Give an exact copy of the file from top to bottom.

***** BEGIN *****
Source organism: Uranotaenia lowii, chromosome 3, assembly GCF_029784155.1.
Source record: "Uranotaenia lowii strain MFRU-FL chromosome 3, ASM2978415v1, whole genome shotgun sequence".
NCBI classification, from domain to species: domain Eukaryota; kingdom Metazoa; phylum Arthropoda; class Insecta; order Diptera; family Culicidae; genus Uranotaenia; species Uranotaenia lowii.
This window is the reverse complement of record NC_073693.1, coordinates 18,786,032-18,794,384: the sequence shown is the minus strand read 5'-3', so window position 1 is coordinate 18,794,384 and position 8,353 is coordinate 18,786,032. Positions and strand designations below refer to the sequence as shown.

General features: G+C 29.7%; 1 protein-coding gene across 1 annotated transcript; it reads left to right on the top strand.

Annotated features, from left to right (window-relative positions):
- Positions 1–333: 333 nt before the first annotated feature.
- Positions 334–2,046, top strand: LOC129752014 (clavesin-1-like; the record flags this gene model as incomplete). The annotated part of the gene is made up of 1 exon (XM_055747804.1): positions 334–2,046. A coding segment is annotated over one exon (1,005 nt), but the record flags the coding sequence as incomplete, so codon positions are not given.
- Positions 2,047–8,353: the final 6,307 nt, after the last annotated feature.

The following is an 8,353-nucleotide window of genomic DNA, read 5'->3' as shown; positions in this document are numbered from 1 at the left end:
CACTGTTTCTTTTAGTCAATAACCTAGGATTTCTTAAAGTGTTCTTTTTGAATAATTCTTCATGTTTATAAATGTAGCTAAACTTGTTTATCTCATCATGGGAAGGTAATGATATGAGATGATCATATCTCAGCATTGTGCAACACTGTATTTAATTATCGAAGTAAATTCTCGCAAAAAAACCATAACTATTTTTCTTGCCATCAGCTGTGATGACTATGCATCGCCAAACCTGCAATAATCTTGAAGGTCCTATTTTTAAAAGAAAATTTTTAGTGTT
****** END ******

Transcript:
Source organism: Uranotaenia lowii, chromosome 3, assembly GCF_029784155.1.
Source record: "Uranotaenia lowii strain MFRU-FL chromosome 3, ASM2978415v1, whole genome shotgun sequence".
NCBI classification, from domain to species: domain Eukaryota; kingdom Metazoa; phylum Arthropoda; class Insecta; order Diptera; family Culicidae; genus Uranotaenia; species Uranotaenia lowii.
This window is the reverse complement of record NC_073693.1, coordinates 18,786,032-18,794,384: the sequence shown is the minus strand read 5'-3', so window position 1 is coordinate 18,794,384 and position 8,353 is coordinate 18,786,032. Positions and strand designations below refer to the sequence as shown.

General features: G+C 29.7%; 1 protein-coding gene across 1 annotated transcript; it reads left to right on the top strand.

Annotated features, from left to right (window-relative positions):
- Positions 1–333: 333 nt before the first annotated feature.
- Positions 334–2,046, top strand: LOC129752014 (clavesin-1-like; the record flags this gene model as incomplete). The annotated part of the gene is made up of 1 exon (XM_055747804.1): positions 334–2,046. A coding segment is annotated over one exon (1,005 nt), but the record flags the coding sequence as incomplete, so codon positions are not given.
- Positions 2,047–8,353: the final 6,307 nt, after the last annotated feature.

The following is an 8,353-nucleotide window of genomic DNA, read 5'->3' as shown; positions in this document are numbered from 1 at the left end:
CACTGTTTCTTTTAGTCAATAACCTAGGATTTCTTAAAGTGTTCTTTTTGAATAATTCTTCATGTTTATAAATGTAGCTAAACTTGTTTATCTCATCATGGGAAGGTAATGATATGAGATGATCATATCTCAGCATTGTGCAACACTGTATTTAATTATCGAAGTAAATTCTCGCAAAAAAACCATAACTATTTTTCTTGCCATCAGCTGTGATGACTATGCATCGCCAAACCTGCAATAATCTTGAAGGTCCTATTTTTAAAAGAAAATTTTTAGTGTT